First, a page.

Does the perfect sewing machine even exist? I know this is a hot topic for anyone who is a quilter or sewist. A good sewing machine is often one of the most expensive tools we own and the most important tool in the sewing room. Today, I’m going to give you The Perfect Sewing Machine Checklist (speaking from a quilter’s point of view).
I’m on the hunt for the perfect sewing machine. And I’m not sure it’s out there, so I thought I would chat with all of you about it. While I was writing this blog post, I began to imagine what my DREAM sewing machine would look like and thus, The Perfect Sewing Machine Checklist was born! But first, let me tell you about my current sewing machines and why I’m searching for something else.
My sewing machines
I currently own FIVE sewing machines. I have a Bernina 770QE and a Bernina 440QE. I still love my Bernina 440, but I upgraded to the 770 when I wanted a larger throat (harp) space, but I couldn’t part with my original 440.
I thought I had found the perfect machine when I bought my Bernina 770QE in 2015 (I paid $5,000). This is a great, high-end sewing machine that has a lot of power and potential. It has integrated dual feed (IDF), a larger bobbin capacity, a stitch regulator for free motion quilting (that I don’t use) and lots of other features that I appreciate. It creates a beautiful stitch and it can handle thick seam intersections and just about anything else I “feed” it. I LOVE that I can change the settings on any stitch to any length and width I want. I can get a blanket stitch or zig zag stitch to the exact size I need with no limitations imposed. I don’t know of many machines that allow you to do that. It also has a fantastic walking foot and it’s so easy to change to a different foot when needed.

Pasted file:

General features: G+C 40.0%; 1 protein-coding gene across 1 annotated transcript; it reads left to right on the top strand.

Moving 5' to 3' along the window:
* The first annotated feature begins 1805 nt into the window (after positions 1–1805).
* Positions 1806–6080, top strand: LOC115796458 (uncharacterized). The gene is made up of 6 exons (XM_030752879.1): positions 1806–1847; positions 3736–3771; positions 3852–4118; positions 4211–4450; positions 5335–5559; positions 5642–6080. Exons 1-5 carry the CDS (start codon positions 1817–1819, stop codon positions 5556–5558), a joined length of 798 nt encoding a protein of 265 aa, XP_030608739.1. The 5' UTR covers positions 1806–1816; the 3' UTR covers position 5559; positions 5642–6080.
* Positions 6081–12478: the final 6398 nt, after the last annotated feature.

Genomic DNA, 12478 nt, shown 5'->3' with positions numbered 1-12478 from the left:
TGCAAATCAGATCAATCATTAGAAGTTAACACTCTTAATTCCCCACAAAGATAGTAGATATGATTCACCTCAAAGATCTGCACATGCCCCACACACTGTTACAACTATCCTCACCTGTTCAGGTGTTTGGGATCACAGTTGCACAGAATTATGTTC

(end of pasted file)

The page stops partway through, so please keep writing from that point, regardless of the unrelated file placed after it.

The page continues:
However, my particular machine turns out to be quite temperamental. It has an upper thread sensor that intermittently tells me my thread is broken when it’s not (and it won’t let me continue sewing until I re-thread the machine). I recently discovered that you can turn off the upper thread sensor which is a simple fix. I also had to replace the mother board; fortunately it was still under partial warranty.
I also own a Juki TL 2010Q. I bought this sewing machine for $800 in 2013 (I think) specifically for free motion quilting. It’s a solid, mechanical, straight-stitch only machine. It’s also great for piecing. I have it set up in my sewing room as a second machine so that I can have two “jobs” going on at the same time. In other words, I can use one machine for piecing and have the other one set up for quilting. It feels so luxurious to have that ability! The drawback is that I can’t use it for machine applique or anything that requires the needle position to move.
I have an Eversewn Sparrow 25 (no picture) that I use for my class machine. It’s lightweight and portable, so I can take it to and from the quilt shop I teach at. It’s a great little machine for the price (I paid $360 in 2017) and it has served me well. Even so, I might upgrade this machine soon to one that has more built-in features.